Nehanda, 24, was personally invited by Shamell Bell, an original member of the movement and core organizer with the L.A. chapter. Nehanda performed a poem titled Die For It in honor of Sandra Bland"I started doing my poems at rallies through the megaphone and I started seeing how that was impacting people," Nehanda said.

"I started seeing the difference between activism in organizing because a lot of people call themselves activists which is fine because you show up to the rally, but the organizers are the ones who organize the rally, and I was very interested in that."

Courtesy of Walela Nehanda

Nehanda's experience as an organizer lead to the creation of Spit Justice. Spit Justice is a black-led open mic and workshop that centers around community healing and inspiring radical change.

At first, Nehanda was apprehensive of a new coffeehouse coming into the Leimert. They said anytime there's development in a neighborhood, people are naturally going to be concerned.

"Especially with the black business-owning class, they can still perpetuate gentrification. And so I was naturally very concerned about that from the beginning because not all our skin folk are our kinfolk,"Nehanda said.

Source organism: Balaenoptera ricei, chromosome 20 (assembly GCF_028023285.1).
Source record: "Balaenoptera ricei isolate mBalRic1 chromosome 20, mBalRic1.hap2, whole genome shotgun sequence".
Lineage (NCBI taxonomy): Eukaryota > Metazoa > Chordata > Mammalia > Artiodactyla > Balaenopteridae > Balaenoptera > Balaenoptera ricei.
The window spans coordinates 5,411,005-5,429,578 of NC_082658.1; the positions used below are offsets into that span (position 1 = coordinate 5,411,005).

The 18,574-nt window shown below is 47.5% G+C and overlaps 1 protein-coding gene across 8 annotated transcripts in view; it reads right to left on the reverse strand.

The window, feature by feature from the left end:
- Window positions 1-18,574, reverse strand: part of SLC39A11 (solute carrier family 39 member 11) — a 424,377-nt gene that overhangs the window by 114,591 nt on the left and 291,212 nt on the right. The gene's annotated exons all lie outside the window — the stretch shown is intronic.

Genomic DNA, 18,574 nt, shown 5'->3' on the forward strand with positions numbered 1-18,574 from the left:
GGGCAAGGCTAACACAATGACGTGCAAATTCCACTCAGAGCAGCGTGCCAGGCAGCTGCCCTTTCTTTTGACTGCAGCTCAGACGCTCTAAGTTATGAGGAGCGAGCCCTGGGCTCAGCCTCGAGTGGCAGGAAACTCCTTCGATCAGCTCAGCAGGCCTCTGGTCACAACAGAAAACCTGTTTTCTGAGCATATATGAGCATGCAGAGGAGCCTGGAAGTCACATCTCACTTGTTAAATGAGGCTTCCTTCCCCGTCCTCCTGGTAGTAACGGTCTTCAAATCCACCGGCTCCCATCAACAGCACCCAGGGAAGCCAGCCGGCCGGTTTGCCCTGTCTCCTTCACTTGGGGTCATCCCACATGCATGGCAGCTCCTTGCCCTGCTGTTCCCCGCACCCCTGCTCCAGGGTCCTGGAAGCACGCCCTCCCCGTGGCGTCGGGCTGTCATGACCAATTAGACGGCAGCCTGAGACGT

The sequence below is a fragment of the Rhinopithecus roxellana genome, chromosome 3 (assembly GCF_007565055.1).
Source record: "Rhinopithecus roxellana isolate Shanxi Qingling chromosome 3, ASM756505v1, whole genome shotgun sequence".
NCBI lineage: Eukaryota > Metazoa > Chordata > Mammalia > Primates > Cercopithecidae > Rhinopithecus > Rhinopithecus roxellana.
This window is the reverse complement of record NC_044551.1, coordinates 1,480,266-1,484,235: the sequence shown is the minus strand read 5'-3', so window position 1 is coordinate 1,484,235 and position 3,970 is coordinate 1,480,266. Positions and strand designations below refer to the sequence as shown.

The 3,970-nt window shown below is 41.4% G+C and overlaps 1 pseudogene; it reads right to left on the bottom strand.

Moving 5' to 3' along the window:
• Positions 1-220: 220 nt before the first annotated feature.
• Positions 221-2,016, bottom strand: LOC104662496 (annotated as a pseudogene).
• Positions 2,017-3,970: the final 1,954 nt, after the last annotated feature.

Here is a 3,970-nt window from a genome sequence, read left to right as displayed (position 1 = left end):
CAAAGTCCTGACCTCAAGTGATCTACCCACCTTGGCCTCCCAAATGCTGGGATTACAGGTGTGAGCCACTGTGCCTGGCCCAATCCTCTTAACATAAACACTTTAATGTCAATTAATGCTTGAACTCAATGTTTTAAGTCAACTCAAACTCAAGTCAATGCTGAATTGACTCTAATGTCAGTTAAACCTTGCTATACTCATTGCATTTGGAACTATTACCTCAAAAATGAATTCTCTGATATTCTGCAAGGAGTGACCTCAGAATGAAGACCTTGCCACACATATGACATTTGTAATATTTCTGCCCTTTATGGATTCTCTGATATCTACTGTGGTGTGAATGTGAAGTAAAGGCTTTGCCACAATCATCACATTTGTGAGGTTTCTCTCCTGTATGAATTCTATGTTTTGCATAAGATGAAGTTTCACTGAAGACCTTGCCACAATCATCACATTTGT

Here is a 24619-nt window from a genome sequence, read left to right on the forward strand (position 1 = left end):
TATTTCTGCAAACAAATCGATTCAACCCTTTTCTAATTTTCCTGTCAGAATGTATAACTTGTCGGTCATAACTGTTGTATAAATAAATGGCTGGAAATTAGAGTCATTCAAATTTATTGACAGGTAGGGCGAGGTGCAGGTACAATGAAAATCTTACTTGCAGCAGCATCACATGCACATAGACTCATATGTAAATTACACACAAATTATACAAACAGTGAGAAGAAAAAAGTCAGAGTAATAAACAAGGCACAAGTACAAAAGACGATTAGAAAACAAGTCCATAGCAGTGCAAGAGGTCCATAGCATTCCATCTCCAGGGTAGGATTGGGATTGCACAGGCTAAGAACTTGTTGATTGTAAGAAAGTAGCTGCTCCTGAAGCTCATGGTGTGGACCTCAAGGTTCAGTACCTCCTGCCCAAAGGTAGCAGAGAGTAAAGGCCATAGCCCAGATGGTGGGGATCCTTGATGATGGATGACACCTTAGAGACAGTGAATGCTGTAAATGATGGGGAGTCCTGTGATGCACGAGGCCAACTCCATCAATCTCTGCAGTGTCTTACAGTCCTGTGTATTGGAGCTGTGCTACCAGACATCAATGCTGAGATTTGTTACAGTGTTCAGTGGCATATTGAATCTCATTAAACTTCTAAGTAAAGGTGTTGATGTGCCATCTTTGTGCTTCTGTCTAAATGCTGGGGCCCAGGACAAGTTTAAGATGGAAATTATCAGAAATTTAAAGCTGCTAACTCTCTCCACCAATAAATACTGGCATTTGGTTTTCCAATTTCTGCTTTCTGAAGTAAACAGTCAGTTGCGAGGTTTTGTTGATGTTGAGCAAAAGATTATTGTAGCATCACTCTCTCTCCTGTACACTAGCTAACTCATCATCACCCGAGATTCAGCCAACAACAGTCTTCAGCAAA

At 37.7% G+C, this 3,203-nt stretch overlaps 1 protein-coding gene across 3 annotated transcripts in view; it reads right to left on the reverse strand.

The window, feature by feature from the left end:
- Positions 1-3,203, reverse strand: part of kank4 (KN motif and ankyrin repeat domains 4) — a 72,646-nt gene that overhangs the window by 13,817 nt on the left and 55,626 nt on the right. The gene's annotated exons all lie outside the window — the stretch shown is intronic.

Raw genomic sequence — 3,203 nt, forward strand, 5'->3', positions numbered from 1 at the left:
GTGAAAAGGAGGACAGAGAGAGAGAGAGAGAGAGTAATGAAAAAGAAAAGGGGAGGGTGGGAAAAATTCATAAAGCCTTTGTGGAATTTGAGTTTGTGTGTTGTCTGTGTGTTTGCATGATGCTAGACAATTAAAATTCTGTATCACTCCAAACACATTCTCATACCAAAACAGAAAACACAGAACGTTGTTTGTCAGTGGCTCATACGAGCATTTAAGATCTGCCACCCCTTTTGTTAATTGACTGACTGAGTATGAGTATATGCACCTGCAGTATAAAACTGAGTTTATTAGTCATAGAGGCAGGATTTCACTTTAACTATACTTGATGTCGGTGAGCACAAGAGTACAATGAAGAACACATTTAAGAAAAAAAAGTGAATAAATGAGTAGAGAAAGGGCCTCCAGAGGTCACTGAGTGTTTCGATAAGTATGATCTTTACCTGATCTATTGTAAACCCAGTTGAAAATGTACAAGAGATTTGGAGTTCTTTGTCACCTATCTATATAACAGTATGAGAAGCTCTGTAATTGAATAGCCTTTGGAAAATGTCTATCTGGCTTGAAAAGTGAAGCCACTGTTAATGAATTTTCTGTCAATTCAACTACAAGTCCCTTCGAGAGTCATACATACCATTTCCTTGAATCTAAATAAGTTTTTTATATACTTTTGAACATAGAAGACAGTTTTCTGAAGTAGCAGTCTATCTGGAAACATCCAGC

As someone who identifies as extremely radical, Nehanda said it was important that Jolly knew exactly what his intentions were. Seeing the coffeehouse's commitment to servicing the community, and Jolly's awareness and openness to learning, was the validating factor that led to a collaboration.

"I told him what I wish for Spit Justice and he was the first place that was open to it so that was a big one. They were just open [to the idea]. Most places weren't," Nehanda said.

Spit Justice's first event at Hot and Cool Cafe had over 50 guests. "People want it," Nehanda said. "This space that we're creating is to facilitate how do have really hard conversations with each other without disregarding each other and what does real accountability look like?"

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The reporting for this story was completed as coursework in the Journalism M.S. Program at the USC Annenberg School for Communication and Journalism.